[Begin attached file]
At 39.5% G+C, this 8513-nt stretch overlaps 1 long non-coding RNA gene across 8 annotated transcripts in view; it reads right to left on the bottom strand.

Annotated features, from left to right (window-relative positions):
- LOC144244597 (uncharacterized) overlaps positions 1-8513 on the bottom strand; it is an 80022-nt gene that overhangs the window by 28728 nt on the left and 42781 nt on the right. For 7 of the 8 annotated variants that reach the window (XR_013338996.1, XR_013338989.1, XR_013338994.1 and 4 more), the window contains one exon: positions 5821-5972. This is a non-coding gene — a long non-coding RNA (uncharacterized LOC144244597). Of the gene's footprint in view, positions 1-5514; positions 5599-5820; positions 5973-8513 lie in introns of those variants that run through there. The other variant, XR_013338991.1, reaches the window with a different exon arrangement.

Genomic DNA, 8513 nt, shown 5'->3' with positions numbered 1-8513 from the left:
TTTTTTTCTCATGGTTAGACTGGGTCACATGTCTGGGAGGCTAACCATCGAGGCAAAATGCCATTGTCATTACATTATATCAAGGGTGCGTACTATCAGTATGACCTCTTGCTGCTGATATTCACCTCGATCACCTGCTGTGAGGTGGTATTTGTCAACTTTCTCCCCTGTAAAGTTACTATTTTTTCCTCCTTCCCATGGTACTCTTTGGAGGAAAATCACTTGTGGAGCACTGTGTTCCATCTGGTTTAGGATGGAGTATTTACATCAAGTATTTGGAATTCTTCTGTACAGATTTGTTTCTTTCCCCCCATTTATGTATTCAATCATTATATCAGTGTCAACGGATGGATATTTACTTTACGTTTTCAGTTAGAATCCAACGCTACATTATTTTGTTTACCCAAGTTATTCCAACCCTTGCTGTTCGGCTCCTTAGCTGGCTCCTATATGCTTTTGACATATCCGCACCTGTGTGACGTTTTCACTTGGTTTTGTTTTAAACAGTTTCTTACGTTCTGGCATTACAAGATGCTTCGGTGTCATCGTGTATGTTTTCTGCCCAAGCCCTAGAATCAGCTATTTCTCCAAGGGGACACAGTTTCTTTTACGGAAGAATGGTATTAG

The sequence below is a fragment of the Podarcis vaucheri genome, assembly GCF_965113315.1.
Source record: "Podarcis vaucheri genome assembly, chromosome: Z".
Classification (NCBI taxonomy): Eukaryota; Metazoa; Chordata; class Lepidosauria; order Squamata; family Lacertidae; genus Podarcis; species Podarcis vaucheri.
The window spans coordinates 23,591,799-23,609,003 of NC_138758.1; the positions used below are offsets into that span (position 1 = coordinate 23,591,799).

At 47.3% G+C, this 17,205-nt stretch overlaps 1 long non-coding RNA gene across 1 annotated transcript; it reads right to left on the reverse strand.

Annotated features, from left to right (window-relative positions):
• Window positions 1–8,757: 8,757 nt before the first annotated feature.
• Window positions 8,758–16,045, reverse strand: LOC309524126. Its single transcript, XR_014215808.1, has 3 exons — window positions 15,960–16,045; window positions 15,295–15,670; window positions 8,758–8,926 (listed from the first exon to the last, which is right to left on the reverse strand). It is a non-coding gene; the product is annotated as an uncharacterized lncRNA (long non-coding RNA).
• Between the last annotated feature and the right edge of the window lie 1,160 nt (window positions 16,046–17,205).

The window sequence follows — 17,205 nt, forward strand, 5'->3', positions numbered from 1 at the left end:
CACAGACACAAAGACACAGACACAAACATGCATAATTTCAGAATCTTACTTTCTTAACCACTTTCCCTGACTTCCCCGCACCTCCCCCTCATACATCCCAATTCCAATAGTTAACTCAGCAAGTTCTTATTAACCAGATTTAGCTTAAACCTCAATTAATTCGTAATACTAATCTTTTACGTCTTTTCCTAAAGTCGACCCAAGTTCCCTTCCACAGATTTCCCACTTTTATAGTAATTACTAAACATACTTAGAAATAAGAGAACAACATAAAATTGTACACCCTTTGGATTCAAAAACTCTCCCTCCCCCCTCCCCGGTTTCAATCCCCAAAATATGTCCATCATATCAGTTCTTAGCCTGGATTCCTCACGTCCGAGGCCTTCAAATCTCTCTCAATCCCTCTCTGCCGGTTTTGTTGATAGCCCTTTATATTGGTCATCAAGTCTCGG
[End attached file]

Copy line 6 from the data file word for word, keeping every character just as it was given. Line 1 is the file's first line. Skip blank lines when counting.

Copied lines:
The sequence below is a fragment of the Podarcis vaucheri genome, assembly GCF_965113315.1.